## A more sophisticated example

Note that R_ParseVector in the above example produces a vector of R expressions, and contrary to the assumption made above, it may have more than just one element. This happens if the user supplies a character string with commands concatenated by semicolons, e.g.:

print(pi); v <- c(1,2,3); print(v); print(summary(v))


This one line actually contains four separate commands or expressions, and so the vector of R expressions passed to R_tryEval may have more than one element. Slightly more work is necessary to provide an interface that supports this behavior. Consider the function r_exec in the following code, which also provides essential error handling:

#include <stdlib.h>
#include <stdio.h>

#include <Rembedded.h>
#include <Rinternals.h>
#include <R_ext/Parse.h>

int exec_r(const char* str)
{
int error;
SEXP code, expr = R_NilValue;
ParseStatus status;

PROTECT(code = Rf_allocVector(STRSXP, 1));
SET_STRING_ELT(code, 0, Rf_mkChar(str));

expr = PROTECT(R_ParseVector(code, -1, &status, R_NilValue));

switch (status) {
case PARSE_OK:
break;
case PARSE_INCOMPLETE:
fprintf(stderr, "Expression incomplete! Missing brackets?\n");
UNPROTECT(2);
return -1;
case PARSE_ERROR:
fprintf(stderr, "Syntax error!\n");
UNPROTECT(2);
return -1;
default:
UNPROTECT(2);
return -1;
}

int i;
for (i=0; i<LENGTH(expr); i++) {
R_tryEval(VECTOR_ELT(expr, i), R_GlobalEnv, &error);
}

UNPROTECT(2);

return error;
}

int main()
{
char *argv[] = {"exec_r", "--quiet"};
int argc = 2;

Rf_initEmbeddedR(argc, argv);

exec_r("print(pi); v <- c(1,2,3); print(v); print(summary(v))");

Rf_endEmbeddedR(0);

return 0;
}


## Working with variables

In the example above, a variable v is defined in the workspace using interpreted R code. However, a much faster way to shove large amounts of data into a workspace is to use compiled code, i.e. C functions provided by the R library. Establishing a workspace variable through the larger back door requires two steps:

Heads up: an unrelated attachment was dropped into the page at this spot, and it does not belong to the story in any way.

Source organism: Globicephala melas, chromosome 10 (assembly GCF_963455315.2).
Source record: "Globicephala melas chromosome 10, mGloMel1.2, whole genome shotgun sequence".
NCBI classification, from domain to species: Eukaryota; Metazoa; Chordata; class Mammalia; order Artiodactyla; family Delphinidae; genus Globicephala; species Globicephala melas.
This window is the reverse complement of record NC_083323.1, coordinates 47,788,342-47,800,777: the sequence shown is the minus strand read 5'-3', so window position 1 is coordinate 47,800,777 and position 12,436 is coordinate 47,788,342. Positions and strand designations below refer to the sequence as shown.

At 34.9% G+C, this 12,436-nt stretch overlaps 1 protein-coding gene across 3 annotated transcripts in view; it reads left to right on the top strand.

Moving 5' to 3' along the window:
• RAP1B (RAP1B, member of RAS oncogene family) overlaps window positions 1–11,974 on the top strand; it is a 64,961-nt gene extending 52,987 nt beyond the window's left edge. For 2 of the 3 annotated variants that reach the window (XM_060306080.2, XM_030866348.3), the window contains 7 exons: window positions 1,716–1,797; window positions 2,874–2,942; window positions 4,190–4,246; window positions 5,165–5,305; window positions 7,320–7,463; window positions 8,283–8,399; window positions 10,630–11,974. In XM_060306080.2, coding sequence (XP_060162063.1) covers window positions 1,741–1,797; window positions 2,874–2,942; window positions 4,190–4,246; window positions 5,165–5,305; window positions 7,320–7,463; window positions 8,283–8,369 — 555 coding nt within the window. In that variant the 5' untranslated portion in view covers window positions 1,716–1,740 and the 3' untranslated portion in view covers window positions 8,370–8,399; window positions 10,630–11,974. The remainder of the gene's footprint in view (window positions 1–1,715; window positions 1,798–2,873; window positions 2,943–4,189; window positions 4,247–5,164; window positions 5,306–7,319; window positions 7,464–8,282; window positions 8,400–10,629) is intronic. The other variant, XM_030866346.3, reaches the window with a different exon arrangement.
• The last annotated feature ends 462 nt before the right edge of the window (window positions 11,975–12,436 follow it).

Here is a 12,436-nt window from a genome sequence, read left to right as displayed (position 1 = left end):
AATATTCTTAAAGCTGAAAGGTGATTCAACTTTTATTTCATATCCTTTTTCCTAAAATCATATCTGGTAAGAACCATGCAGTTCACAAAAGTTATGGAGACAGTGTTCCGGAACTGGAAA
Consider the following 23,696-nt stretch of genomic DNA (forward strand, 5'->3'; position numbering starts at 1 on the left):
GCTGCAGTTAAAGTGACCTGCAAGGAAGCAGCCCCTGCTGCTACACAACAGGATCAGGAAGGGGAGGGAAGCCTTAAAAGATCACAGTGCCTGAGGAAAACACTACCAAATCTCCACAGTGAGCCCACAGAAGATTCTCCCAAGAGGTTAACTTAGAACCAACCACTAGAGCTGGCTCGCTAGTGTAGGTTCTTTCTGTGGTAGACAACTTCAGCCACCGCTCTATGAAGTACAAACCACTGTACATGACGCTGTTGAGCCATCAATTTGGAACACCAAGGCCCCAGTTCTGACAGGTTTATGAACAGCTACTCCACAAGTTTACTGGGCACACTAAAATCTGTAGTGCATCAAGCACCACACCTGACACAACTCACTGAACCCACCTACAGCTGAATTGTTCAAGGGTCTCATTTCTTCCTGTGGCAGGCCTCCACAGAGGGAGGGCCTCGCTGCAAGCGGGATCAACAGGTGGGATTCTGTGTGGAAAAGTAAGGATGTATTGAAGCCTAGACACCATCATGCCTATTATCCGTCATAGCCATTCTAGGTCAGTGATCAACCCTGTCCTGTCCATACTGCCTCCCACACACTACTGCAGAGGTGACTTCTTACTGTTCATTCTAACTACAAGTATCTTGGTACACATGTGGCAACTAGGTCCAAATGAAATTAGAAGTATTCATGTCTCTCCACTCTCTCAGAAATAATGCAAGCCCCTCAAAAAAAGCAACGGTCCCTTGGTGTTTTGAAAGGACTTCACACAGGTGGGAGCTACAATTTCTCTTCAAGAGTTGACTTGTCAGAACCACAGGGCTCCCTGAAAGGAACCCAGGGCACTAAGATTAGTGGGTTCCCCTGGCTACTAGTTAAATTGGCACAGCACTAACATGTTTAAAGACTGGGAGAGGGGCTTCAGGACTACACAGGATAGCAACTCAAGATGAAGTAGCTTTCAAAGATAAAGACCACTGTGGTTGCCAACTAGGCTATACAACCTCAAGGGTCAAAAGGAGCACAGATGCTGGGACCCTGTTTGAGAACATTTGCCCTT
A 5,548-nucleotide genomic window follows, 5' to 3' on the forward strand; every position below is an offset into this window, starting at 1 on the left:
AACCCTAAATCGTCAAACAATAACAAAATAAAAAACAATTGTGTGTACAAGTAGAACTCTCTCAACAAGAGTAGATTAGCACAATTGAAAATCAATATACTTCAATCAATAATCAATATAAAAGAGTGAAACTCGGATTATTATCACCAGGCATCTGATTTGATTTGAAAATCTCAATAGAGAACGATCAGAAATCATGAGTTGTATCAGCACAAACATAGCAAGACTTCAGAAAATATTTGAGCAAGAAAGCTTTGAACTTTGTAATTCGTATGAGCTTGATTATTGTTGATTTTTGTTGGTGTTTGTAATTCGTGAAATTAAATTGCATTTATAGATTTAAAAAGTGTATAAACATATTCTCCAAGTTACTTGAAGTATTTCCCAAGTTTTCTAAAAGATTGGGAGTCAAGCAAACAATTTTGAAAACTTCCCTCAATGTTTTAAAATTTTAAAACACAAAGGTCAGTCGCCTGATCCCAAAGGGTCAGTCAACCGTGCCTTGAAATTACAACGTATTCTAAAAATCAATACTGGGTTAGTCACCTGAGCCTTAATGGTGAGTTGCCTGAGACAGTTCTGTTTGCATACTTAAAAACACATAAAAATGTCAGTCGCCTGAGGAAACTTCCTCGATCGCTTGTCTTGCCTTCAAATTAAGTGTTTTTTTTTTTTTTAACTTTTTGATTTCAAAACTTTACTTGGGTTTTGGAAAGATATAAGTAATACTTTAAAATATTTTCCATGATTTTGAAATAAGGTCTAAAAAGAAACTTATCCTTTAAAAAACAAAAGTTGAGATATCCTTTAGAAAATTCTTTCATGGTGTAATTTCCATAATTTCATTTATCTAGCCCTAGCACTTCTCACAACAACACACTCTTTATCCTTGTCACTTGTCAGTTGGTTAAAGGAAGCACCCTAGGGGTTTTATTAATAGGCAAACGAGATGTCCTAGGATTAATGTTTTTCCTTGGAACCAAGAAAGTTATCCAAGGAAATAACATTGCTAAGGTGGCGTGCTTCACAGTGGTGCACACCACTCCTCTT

1. Declare a symbol in the workspace to represent the variable.
2. Define the variable by binding its data to the symbol.

The following procedure defines an R object in the current workspace, or global environment:

void r_object(SEXP data, const char* name)
{
SEXP symb = Rf_install(name);
Rf_defineVar(symb, data, R_GlobalEnv);
}


The function Rf_install installs a symbol with the given name in the symbol tree of the R interpreter and provides a pointer to it (more precisely, a SEXP to a SEXPREC with SEXPTYPE SYMSXP). In the next step, the variable is defined by binding some data, given as a pointer to an R object, to the symbol. The smallest possible program using this procedure would be:

int main(int argc, char *argv[])
{
Rf_initEmbeddedR(argc, argv);

r_object(R_NilValue, "my.var");

exec_r("print(my.var)");

Rf_endEmbeddedR(0);

return 0;
}


with output:

NULL


Internally, NULL is represented by R_NilValue, a SEXP of type NILSXP, which is just the null pointer in C/C++. Of course it’s more interesting to handle actual common R objects, such as data frames. Suppose we have a map of strings and vectors in C++ that we want to turn into a data frame in R. The vectors form the data frame’s columns and the strings are the column names. Data frames in R are lists of column vectors. Thus, the function below returns a pointer to a SEXPREC of type VECSXP (meaning a list or generic vector):

SEXP data_frame(std::map<std::string, std::vector<double> > tab)
{
// Allocate space for the columns (vector of vectors):
SEXP obj;
PROTECT( obj = Rf_allocVector(VECSXP, tab.size()) );

// Character vector of column names:
SEXP col_names;
PROTECT( col_names = Rf_allocVector(STRSXP, tab.size()) );

// Allocate and set columns and their names:

int i, j = 0, n;

std::map<std::string, std::vector<double> >::iterator it;
for (it=tab.begin(); it!=tab.end(); ++it) {

if (it==tab.begin()) {
n = it->second.size();
} else {
;
}

SEXP col;
PROTECT( col = Rf_allocVector(REALSXP, n) );

for (i=0; i<n; i++) REAL(col)[i] = it->second[i];

SET_VECTOR_ELT(obj, j, col);